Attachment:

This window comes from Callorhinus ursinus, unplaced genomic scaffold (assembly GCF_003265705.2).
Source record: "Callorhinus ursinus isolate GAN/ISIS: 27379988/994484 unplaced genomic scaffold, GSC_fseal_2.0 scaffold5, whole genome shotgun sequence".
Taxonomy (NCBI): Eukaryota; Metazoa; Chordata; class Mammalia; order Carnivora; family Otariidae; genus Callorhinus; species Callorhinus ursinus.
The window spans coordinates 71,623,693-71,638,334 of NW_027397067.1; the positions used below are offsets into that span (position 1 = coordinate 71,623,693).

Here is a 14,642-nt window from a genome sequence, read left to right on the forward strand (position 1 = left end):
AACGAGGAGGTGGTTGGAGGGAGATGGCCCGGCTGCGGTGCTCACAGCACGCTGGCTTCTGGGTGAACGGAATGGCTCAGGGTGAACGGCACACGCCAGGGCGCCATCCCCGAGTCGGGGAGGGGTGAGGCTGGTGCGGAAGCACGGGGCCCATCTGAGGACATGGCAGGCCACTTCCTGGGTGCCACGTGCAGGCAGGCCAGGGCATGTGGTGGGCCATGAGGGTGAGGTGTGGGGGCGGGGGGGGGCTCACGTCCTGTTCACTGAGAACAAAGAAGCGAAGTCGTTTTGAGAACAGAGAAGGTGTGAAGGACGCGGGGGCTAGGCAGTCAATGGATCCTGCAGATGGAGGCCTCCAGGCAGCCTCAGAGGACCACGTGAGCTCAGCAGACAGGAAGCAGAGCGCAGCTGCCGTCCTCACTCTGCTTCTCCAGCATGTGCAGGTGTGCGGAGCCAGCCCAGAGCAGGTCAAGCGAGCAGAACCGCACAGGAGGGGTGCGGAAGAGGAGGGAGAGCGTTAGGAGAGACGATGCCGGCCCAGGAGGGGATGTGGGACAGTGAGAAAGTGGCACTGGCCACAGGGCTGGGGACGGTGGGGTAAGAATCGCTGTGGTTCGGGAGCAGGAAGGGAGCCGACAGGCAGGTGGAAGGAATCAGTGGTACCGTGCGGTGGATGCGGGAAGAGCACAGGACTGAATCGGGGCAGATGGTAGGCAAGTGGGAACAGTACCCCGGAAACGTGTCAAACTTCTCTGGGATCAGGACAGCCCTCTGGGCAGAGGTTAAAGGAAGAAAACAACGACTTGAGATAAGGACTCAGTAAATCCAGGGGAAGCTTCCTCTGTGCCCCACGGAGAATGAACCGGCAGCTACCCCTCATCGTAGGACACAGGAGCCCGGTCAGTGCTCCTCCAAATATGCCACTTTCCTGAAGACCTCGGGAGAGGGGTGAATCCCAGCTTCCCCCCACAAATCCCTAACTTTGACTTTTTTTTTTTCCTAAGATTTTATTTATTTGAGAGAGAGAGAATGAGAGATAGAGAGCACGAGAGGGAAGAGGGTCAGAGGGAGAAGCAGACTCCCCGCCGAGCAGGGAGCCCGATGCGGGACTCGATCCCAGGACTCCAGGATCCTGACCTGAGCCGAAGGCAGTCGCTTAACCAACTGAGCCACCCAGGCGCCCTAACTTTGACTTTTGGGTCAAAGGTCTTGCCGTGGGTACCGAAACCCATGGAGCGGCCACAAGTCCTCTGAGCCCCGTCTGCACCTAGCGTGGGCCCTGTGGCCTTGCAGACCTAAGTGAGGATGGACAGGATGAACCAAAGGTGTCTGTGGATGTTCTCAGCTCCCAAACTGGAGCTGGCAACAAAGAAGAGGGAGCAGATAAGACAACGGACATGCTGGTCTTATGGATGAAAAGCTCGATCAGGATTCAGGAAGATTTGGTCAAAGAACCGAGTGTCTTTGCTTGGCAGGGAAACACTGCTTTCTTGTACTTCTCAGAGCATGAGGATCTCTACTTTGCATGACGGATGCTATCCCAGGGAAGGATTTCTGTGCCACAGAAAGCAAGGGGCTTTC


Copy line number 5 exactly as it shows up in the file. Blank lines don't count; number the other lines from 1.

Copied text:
Here is a 14,642-nt window from a genome sequence, read left to right on the forward strand (position 1 = left end):